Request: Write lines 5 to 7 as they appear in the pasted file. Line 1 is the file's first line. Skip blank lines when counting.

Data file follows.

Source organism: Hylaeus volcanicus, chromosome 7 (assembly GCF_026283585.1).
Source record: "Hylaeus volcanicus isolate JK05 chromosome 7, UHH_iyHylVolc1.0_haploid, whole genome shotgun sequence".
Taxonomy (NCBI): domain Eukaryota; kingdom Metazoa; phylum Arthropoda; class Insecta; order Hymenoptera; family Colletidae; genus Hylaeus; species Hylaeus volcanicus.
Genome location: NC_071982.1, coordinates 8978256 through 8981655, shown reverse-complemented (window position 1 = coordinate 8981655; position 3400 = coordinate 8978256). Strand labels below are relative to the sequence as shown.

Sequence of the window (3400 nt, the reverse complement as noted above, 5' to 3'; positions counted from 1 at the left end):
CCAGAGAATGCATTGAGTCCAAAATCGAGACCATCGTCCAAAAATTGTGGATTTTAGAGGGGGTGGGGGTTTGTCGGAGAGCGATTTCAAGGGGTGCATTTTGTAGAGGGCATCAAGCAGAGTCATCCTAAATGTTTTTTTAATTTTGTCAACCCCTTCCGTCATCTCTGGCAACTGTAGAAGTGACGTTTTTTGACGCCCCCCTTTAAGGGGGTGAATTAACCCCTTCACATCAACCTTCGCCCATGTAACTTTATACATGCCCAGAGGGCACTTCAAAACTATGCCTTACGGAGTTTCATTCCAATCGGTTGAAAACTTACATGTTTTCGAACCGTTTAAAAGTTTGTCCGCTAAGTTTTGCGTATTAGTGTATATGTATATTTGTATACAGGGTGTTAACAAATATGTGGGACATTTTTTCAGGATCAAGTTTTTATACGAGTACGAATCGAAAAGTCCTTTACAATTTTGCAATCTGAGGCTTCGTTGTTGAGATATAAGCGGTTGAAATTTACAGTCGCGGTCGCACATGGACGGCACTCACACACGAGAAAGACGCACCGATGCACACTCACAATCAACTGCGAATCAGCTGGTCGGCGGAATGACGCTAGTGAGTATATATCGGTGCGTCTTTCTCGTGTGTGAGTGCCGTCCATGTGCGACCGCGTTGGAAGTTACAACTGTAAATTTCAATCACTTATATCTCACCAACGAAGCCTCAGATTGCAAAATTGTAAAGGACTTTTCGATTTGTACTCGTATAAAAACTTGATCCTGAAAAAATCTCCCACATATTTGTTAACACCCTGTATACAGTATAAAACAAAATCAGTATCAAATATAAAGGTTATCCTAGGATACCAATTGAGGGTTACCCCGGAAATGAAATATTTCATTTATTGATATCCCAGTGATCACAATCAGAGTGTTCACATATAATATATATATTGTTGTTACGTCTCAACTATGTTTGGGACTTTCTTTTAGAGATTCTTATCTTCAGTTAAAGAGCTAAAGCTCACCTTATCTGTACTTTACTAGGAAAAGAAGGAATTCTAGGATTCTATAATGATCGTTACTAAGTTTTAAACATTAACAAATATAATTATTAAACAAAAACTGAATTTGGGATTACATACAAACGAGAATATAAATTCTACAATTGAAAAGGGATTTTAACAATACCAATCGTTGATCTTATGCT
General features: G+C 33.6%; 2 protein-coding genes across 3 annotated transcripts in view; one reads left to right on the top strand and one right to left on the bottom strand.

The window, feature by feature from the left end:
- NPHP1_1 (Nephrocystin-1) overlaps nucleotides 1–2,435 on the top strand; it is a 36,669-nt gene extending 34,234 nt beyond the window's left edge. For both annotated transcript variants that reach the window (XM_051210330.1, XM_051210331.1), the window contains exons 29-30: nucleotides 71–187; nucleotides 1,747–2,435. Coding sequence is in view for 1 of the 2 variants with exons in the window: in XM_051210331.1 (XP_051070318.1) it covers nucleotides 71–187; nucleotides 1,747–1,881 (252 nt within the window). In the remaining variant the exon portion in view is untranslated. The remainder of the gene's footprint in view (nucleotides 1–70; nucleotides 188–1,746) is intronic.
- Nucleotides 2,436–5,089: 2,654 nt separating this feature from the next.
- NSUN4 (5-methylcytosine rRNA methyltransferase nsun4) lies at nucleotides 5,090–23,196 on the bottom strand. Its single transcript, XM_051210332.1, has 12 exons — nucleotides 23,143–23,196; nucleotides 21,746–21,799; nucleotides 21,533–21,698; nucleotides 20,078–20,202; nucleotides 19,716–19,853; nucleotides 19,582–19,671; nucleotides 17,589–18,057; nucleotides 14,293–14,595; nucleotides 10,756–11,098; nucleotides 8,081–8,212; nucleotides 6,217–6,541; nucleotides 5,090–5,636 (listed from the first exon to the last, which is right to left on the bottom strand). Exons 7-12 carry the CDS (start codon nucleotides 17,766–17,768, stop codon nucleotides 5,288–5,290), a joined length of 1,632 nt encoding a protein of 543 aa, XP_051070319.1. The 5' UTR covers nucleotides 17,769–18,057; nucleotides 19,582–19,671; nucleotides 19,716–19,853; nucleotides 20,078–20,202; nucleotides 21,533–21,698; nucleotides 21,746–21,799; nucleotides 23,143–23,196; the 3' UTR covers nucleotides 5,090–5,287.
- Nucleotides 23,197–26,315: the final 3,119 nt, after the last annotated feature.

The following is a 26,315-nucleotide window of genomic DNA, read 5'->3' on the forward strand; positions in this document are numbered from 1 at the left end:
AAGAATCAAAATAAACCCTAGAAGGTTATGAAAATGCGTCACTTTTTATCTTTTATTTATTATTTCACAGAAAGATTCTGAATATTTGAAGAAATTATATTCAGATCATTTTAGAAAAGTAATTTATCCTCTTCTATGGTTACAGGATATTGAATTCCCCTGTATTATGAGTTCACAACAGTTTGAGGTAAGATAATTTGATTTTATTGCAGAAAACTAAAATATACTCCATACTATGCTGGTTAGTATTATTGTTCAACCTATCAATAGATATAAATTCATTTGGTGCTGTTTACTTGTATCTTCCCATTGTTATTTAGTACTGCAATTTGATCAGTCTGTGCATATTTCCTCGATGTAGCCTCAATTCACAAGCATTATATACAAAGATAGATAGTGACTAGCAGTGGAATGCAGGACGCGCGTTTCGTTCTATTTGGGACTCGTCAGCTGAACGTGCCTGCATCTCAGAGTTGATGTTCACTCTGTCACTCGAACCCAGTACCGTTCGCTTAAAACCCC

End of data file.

Sequence of the window (3400 nt, the reverse complement as noted above, 5' to 3'; positions counted from 1 at the left end):
CCAGAGAATGCATTGAGTCCAAAATCGAGACCATCGTCCAAAAATTGTGGATTTTAGAGGGGGTGGGGGTTTGTCGGAGAGCGATTTCAAGGGGTGCATTTTGTAGAGGGCATCAAGCAGAGTCATCCTAAATGTTTTTTTAATTTTGTCAACCCCTTCCGTCATCTCTGGCAACTGTAGAAGTGACGTTTTTTGACGCCCCCCTTTAAGGGGGTGAATTAACCCCTTCACATCAACCTTCGCCCATGTAACTTTATACATGCCCAGAGGGCACTTCAAAACTATGCCTTACGGAGTTTCATTCCAATCGGTTGAAAACTTACATGTTTTCGAACCGTTTAAAAGTTTGTCCGCTAAGTTTTGCGTATTAGTGTATATGTATATTTGTATACAGGGTGTTAACAAATATGTGGGACATTTTTTCAGGATCAAGTTTTTATACGAGTACGAATCGAAAAGTCCTTTACAATTTTGCAATCTGAGGCTTCGTTGTTGAGATATAAGCGGTTGAAATTTACAGTCGCGGTCGCACATGGACGGCACTCACACACGAGAAAGACGCACCGATGCACACTCACAATCAACTGCGAATCAGCTGGTCGGCGGAATGACGCTAGTGAGTATATATCGGTGCGTCTTTCTCGTGTGTGAGTGCCGTCCATGTGCGACCGCGTTGGAAGTTACAACTGTAAATTTCAATCACTTATATCTCACCAACGAAGCCTCAGATTGCAAAATTGTAAAGGACTTTTCGATTTGTACTCGTATAAAAACTTGATCCTGAAAAAATCTCCCACATATTTGTTAACACCCTGTATACAGTATAAAACAAAATCAGTATCAAATATAAAGGTTATCCTAGGATACCAATTGAGGGTTACCCCGGAAATGAAATATTTCATTTATTGATATCCCAGTGATCACAATCAGAGTGTTCACATATAATATATATATTGTTGTTACGTCTCAACTATGTTTGGGACTTTCTTTTAGAGATTCTTATCTTCAGTTAAAGAGCTAAAGCTCACCTTATCTGTACTTTACTAGGAAAAGAAGGAATTCTAGGATTCTATAATGATCGTTACTAAGTTTTAAACATTAACAAATATAATTATTAAACAAAAACTGAATTTGGGATTACATACAAACGAGAATATAAATTCTACAATTGAAAAGGGATTTTAACAATACCAATCGTTGATCTTATGCT
General features: G+C 33.6%; 2 protein-coding genes across 3 annotated transcripts in view; one reads left to right on the top strand and one right to left on the bottom strand.